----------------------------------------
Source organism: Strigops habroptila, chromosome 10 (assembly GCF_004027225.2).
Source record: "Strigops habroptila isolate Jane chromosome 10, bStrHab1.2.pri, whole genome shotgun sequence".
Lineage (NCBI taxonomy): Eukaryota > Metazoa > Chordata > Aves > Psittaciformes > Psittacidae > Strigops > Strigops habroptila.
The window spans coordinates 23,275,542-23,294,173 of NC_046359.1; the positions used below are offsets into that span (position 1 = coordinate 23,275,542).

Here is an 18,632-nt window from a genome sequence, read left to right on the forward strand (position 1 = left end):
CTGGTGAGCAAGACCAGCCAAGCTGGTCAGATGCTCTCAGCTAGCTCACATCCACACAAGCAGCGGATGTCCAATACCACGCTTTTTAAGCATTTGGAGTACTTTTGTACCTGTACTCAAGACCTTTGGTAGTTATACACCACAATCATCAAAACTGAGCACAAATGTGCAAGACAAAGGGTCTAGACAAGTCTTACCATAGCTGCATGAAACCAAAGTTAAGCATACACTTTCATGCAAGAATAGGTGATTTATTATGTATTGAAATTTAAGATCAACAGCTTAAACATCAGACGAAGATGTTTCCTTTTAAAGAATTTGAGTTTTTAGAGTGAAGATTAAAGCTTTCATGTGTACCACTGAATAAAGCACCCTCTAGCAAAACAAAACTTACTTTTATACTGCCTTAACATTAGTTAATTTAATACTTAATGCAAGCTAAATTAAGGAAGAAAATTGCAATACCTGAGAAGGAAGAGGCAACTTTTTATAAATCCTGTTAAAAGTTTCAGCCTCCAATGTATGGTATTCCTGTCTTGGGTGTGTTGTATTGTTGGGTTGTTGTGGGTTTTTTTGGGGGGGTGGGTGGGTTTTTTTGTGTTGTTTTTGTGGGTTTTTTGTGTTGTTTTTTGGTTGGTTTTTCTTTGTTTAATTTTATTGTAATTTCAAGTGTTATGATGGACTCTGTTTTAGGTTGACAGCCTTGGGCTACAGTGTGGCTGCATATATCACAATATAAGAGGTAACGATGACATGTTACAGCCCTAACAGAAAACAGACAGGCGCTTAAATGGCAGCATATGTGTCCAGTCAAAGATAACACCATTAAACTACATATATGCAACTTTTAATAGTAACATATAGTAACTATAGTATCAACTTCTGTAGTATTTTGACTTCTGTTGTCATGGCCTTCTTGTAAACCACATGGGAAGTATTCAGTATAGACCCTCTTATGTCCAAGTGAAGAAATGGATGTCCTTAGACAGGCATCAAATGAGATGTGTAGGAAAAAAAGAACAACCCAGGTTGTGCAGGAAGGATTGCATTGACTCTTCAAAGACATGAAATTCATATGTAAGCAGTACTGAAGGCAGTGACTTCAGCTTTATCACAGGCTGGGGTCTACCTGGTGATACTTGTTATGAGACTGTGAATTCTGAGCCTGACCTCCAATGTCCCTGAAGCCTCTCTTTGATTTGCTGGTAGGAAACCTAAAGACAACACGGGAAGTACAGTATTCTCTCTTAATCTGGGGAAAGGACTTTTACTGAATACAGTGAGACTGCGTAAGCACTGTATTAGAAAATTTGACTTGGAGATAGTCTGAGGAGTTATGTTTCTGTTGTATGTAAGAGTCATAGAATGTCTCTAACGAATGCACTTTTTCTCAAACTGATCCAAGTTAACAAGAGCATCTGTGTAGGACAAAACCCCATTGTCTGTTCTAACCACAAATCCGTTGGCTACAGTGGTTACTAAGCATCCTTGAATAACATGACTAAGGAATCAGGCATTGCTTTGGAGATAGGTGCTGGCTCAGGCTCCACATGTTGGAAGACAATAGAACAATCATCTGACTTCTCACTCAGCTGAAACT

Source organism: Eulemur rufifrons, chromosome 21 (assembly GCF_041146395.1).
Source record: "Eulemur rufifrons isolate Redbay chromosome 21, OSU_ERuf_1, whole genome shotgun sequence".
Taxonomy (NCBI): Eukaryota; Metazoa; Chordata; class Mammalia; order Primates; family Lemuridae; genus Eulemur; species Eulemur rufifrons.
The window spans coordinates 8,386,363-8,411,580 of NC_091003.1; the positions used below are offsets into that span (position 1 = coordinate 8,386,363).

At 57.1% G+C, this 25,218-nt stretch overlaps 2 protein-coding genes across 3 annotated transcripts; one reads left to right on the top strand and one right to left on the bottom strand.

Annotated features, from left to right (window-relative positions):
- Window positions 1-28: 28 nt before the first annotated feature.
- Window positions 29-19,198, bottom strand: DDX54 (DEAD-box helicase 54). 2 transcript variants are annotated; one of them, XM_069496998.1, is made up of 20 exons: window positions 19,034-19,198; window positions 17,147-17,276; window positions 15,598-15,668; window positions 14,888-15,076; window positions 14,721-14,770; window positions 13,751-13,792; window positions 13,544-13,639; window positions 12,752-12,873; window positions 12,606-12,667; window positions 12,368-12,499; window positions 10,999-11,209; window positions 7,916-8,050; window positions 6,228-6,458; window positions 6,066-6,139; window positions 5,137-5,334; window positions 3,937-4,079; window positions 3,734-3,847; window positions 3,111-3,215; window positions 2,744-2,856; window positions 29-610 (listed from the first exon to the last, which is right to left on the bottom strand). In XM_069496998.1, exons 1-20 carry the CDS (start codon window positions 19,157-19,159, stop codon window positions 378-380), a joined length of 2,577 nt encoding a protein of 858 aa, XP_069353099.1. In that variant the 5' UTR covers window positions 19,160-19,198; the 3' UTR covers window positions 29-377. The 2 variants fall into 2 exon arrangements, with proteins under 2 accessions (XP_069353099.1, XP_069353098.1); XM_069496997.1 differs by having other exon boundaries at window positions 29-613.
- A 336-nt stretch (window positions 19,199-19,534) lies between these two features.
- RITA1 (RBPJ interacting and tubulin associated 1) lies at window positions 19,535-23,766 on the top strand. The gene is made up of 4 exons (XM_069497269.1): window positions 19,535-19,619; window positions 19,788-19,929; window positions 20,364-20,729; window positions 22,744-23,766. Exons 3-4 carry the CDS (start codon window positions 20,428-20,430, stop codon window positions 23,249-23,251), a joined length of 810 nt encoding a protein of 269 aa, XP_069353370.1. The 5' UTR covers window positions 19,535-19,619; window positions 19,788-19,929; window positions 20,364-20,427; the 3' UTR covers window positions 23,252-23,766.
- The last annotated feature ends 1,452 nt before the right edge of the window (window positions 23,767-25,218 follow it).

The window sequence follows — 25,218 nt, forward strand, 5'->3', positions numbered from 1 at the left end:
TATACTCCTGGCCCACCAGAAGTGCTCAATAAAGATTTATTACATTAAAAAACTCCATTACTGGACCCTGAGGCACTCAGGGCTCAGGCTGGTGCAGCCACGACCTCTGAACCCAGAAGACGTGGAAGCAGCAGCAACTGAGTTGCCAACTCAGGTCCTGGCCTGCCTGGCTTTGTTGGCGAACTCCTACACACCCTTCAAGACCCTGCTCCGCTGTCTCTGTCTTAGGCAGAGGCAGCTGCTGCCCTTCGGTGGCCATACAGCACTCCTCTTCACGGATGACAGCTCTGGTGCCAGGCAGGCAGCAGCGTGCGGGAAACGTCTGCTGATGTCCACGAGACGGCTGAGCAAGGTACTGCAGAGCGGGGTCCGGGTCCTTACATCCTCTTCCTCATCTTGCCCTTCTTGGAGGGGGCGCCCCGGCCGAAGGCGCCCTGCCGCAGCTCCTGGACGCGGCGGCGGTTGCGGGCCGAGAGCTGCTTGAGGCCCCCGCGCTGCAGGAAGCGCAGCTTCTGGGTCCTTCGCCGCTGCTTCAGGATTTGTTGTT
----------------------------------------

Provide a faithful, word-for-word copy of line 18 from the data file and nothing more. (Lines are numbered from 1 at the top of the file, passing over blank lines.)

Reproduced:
The window sequence follows — 25,218 nt, forward strand, 5'->3', positions numbered from 1 at the left end: